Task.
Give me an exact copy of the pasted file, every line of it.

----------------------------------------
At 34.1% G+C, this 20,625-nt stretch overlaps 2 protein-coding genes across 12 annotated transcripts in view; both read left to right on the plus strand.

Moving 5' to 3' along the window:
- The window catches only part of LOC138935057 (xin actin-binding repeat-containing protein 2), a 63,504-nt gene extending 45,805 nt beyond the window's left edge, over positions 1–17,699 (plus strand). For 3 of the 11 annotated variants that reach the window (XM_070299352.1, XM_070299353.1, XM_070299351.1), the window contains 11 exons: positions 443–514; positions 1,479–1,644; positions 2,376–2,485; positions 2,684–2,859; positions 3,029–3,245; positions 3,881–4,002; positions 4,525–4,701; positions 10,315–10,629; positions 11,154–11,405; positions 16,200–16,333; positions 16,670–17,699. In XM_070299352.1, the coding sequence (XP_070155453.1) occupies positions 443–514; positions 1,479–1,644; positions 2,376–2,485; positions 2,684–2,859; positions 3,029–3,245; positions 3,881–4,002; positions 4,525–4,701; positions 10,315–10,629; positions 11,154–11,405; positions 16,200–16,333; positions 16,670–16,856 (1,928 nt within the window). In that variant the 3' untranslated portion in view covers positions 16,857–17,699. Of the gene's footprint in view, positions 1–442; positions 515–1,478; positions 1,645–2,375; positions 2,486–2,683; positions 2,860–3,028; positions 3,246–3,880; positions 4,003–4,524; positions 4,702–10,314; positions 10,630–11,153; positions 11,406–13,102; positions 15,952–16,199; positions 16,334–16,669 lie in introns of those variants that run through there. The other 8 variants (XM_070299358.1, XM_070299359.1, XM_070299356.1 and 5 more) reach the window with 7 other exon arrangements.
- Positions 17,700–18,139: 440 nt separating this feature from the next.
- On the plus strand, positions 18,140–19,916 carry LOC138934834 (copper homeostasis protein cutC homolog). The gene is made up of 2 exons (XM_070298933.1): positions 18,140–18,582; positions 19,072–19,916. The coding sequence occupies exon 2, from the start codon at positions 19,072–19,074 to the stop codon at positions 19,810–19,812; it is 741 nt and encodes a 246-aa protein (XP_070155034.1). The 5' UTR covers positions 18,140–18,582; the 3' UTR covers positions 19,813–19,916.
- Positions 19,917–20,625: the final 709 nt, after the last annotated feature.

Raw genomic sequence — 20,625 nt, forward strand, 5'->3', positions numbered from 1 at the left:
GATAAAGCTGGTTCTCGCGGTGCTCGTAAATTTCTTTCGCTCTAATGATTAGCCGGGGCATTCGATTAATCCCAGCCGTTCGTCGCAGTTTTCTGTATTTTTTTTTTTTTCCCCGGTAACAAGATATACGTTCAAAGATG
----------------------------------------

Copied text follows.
At 34.1% G+C, this 20,625-nt stretch overlaps 2 protein-coding genes across 12 annotated transcripts in view; both read left to right on the plus strand.

Moving 5' to 3' along the window:
- The window catches only part of LOC138935057 (xin actin-binding repeat-containing protein 2), a 63,504-nt gene extending 45,805 nt beyond the window's left edge, over positions 1–17,699 (plus strand). For 3 of the 11 annotated variants that reach the window (XM_070299352.1, XM_070299353.1, XM_070299351.1), the window contains 11 exons: positions 443–514; positions 1,479–1,644; positions 2,376–2,485; positions 2,684–2,859; positions 3,029–3,245; positions 3,881–4,002; positions 4,525–4,701; positions 10,315–10,629; positions 11,154–11,405; positions 16,200–16,333; positions 16,670–17,699. In XM_070299352.1, the coding sequence (XP_070155453.1) occupies positions 443–514; positions 1,479–1,644; positions 2,376–2,485; positions 2,684–2,859; positions 3,029–3,245; positions 3,881–4,002; positions 4,525–4,701; positions 10,315–10,629; positions 11,154–11,405; positions 16,200–16,333; positions 16,670–16,856 (1,928 nt within the window). In that variant the 3' untranslated portion in view covers positions 16,857–17,699. Of the gene's footprint in view, positions 1–442; positions 515–1,478; positions 1,645–2,375; positions 2,486–2,683; positions 2,860–3,028; positions 3,246–3,880; positions 4,003–4,524; positions 4,702–10,314; positions 10,630–11,153; positions 11,406–13,102; positions 15,952–16,199; positions 16,334–16,669 lie in introns of those variants that run through there. The other 8 variants (XM_070299358.1, XM_070299359.1, XM_070299356.1 and 5 more) reach the window with 7 other exon arrangements.
- Positions 17,700–18,139: 440 nt separating this feature from the next.
- On the plus strand, positions 18,140–19,916 carry LOC138934834 (copper homeostasis protein cutC homolog). The gene is made up of 2 exons (XM_070298933.1): positions 18,140–18,582; positions 19,072–19,916. The coding sequence occupies exon 2, from the start codon at positions 19,072–19,074 to the stop codon at positions 19,810–19,812; it is 741 nt and encodes a 246-aa protein (XP_070155034.1). The 5' UTR covers positions 18,140–18,582; the 3' UTR covers positions 19,813–19,916.
- Positions 19,917–20,625: the final 709 nt, after the last annotated feature.

Raw genomic sequence — 20,625 nt, forward strand, 5'->3', positions numbered from 1 at the left:
GATAAAGCTGGTTCTCGCGGTGCTCGTAAATTTCTTTCGCTCTAATGATTAGCCGGGGCATTCGATTAATCCCAGCCGTTCGTCGCAGTTTTCTGTATTTTTTTTTTTTTCCCCGGTAACAAGATATACGTTCAAAGATG